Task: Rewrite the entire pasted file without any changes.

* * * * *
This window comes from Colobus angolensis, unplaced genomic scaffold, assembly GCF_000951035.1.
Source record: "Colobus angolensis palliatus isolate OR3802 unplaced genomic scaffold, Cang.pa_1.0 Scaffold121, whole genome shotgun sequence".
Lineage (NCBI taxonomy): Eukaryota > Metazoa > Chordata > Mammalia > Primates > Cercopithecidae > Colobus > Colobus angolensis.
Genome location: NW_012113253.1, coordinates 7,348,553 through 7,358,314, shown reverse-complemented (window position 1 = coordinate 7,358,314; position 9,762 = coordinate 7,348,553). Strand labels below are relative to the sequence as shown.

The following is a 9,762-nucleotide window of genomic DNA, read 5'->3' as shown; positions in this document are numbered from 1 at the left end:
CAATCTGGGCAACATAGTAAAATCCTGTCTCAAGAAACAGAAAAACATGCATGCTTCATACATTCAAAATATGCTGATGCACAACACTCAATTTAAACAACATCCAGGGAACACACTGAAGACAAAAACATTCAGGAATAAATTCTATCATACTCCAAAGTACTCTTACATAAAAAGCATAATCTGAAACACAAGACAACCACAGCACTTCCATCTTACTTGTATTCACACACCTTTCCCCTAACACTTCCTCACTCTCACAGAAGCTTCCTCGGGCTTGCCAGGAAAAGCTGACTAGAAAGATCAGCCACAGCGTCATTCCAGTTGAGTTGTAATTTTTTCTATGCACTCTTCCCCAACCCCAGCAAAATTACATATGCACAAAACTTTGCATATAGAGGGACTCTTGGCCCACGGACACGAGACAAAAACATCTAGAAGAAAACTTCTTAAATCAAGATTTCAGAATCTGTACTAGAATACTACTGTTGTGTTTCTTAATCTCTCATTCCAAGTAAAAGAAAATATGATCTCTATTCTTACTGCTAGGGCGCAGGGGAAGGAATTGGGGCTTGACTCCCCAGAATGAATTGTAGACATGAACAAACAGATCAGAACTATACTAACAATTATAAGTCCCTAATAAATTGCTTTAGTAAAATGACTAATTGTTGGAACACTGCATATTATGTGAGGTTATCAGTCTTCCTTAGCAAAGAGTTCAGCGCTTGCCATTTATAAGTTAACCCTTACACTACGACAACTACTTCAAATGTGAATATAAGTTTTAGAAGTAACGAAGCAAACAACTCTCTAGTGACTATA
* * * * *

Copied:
This window comes from Colobus angolensis, unplaced genomic scaffold, assembly GCF_000951035.1.
Source record: "Colobus angolensis palliatus isolate OR3802 unplaced genomic scaffold, Cang.pa_1.0 Scaffold121, whole genome shotgun sequence".
Lineage (NCBI taxonomy): Eukaryota > Metazoa > Chordata > Mammalia > Primates > Cercopithecidae > Colobus > Colobus angolensis.
Genome location: NW_012113253.1, coordinates 7,348,553 through 7,358,314, shown reverse-complemented (window position 1 = coordinate 7,358,314; position 9,762 = coordinate 7,348,553). Strand labels below are relative to the sequence as shown.

The following is a 9,762-nucleotide window of genomic DNA, read 5'->3' as shown; positions in this document are numbered from 1 at the left end:
CAATCTGGGCAACATAGTAAAATCCTGTCTCAAGAAACAGAAAAACATGCATGCTTCATACATTCAAAATATGCTGATGCACAACACTCAATTTAAACAACATCCAGGGAACACACTGAAGACAAAAACATTCAGGAATAAATTCTATCATACTCCAAAGTACTCTTACATAAAAAGCATAATCTGAAACACAAGACAACCACAGCACTTCCATCTTACTTGTATTCACACACCTTTCCCCTAACACTTCCTCACTCTCACAGAAGCTTCCTCGGGCTTGCCAGGAAAAGCTGACTAGAAAGATCAGCCACAGCGTCATTCCAGTTGAGTTGTAATTTTTTCTATGCACTCTTCCCCAACCCCAGCAAAATTACATATGCACAAAACTTTGCATATAGAGGGACTCTTGGCCCACGGACACGAGACAAAAACATCTAGAAGAAAACTTCTTAAATCAAGATTTCAGAATCTGTACTAGAATACTACTGTTGTGTTTCTTAATCTCTCATTCCAAGTAAAAGAAAATATGATCTCTATTCTTACTGCTAGGGCGCAGGGGAAGGAATTGGGGCTTGACTCCCCAGAATGAATTGTAGACATGAACAAACAGATCAGAACTATACTAACAATTATAAGTCCCTAATAAATTGCTTTAGTAAAATGACTAATTGTTGGAACACTGCATATTATGTGAGGTTATCAGTCTTCCTTAGCAAAGAGTTCAGCGCTTGCCATTTATAAGTTAACCCTTACACTACGACAACTACTTCAAATGTGAATATAAGTTTTAGAAGTAACGAAGCAAACAACTCTCTAGTGACTATA